Theory:

Force helps move the object, which is actually at rest.
Imagine a rubber ball is resting on a flat surface. You want to move it. What would you do to make it move?
 
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A rubber ball resting on the table.
 
Will you apply force on the ball to make it move?
Yes, we need to apply force on the resting object to make it move.
 
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Pushing the ball
 
Now, consider the same rubber ball moving with some speed. You want to increase the speed of the moving ball.
 
What would you do to increase the speed of moving ball?
Again you will apply more force in the same direction of the moving ball to increase the speed.
Thus, a force can also change the speed of the moving object. If a force acts in the opposite direction to the moving object, it may reduce the speed or even stop the object's motion.
 
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Goal keeper stops the ball
 
The above image shows the goal-keeper applies a force in the direction opposite to the ball's motion. Thus, the ball's speed is reduced and becomes zero(zero speed denotes the object attains rest).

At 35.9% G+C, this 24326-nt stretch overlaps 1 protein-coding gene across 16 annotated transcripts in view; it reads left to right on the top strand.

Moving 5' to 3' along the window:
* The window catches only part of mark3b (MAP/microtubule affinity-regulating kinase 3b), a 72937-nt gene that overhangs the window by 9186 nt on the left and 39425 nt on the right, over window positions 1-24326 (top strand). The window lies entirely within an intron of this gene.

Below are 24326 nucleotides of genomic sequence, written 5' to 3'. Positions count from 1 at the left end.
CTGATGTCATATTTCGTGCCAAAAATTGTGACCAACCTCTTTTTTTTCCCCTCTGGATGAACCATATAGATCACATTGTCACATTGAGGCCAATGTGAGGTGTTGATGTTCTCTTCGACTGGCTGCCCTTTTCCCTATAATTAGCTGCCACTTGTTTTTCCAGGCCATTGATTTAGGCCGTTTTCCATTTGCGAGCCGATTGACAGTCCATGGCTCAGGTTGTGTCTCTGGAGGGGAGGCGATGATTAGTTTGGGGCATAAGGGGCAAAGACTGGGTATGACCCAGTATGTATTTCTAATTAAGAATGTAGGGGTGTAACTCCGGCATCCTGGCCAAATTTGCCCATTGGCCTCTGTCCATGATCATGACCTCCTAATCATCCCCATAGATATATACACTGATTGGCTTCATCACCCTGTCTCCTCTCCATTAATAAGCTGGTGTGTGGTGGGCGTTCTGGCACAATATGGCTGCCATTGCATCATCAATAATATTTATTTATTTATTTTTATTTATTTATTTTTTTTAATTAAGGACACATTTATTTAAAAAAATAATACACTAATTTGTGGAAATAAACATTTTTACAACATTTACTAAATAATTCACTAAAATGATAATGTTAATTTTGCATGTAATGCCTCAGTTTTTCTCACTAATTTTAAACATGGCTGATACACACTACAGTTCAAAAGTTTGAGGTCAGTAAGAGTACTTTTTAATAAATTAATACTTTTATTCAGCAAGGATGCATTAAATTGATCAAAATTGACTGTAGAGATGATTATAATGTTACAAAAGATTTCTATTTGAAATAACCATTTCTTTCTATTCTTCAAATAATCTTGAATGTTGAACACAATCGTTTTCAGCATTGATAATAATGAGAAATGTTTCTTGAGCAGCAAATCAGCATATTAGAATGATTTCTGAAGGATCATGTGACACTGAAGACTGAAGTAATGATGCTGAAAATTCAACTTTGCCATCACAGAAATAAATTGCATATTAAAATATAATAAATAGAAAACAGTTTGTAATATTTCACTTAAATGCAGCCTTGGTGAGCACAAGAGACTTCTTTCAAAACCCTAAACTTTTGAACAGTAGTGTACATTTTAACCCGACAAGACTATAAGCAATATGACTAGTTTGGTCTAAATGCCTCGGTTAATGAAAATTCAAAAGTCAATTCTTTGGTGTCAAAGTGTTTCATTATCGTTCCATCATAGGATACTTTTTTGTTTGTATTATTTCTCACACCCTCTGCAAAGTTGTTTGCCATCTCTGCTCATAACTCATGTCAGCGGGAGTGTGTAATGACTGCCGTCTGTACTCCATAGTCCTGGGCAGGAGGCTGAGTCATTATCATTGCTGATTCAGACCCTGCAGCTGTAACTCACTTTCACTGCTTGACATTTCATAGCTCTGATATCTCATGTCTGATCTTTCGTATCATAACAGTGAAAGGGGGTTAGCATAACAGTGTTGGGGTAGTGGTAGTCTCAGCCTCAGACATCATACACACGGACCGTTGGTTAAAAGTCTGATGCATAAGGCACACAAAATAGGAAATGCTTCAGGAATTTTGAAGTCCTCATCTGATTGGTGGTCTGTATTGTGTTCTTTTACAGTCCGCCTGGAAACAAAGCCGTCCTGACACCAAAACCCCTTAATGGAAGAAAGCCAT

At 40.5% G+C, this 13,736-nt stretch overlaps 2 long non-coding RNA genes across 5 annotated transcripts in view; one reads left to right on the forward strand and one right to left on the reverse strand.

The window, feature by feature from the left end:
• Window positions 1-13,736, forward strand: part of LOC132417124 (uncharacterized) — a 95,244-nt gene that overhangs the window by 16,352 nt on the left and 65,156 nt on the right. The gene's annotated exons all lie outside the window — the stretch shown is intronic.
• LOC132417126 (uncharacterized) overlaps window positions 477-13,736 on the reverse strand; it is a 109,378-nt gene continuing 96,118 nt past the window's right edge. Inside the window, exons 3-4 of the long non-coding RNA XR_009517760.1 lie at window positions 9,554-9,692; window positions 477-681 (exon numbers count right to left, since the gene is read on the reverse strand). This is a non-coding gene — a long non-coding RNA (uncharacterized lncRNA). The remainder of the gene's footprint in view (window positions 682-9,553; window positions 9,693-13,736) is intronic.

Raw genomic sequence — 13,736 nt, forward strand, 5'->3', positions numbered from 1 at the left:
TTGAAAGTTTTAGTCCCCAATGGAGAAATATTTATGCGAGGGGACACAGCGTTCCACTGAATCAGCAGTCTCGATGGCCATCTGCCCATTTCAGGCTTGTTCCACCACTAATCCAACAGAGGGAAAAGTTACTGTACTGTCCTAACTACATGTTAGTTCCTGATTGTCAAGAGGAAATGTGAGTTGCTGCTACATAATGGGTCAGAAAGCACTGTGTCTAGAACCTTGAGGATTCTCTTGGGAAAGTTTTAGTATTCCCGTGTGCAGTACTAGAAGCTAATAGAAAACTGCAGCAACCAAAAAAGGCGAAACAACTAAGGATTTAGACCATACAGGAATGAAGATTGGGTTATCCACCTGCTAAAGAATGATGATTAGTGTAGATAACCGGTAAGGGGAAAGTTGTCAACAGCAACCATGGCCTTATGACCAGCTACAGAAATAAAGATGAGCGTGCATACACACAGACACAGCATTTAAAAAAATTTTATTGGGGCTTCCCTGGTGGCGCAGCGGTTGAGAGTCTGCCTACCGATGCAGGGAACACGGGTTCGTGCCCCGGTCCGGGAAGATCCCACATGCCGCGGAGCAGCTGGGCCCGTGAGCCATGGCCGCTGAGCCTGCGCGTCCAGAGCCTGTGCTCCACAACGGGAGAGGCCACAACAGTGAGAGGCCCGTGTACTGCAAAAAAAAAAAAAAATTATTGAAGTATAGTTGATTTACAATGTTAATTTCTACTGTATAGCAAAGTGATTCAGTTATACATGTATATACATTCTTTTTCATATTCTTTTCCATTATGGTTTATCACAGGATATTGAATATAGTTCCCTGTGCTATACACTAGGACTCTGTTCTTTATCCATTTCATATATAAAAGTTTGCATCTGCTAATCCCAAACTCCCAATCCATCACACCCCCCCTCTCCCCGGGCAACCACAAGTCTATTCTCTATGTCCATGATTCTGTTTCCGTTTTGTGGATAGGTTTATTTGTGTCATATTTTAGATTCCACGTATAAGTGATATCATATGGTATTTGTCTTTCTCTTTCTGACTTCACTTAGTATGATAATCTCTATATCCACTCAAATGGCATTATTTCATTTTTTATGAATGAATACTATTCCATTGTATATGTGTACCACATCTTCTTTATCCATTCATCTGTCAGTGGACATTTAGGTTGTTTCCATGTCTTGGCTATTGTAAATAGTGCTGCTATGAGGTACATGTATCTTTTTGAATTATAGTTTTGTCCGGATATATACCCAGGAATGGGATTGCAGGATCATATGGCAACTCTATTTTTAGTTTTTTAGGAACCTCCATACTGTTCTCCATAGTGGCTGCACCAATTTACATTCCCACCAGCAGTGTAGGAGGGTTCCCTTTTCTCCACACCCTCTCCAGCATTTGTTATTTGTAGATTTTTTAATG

Force can also change the direction of the moving object.
Examples:
  • A hockey player hitting a sliding puck with his stick to redirect it.
  • When a bat hits a moving cricket ball in a cricket match, the ball direction changes and goes in another direction.
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A hockey player changes the direction of sliding pucks.
 
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A cricket player changes the direction of the ball.
Force can change the shape of an object.
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Squeezing an orange
 
Here we apply force to squeeze the lemon. When we squeeze the lemon, the shape gets changed. Therefore, If force is applied, materials may change their shape.
 
Thus, we can conclude:
  
  • Force can make an object to move from rest.
  • Force can change the speed of an object if it is moving.
  • Force can change the direction of motion of an object.
  • Force can bring about a change in the shape of an object.
Reference: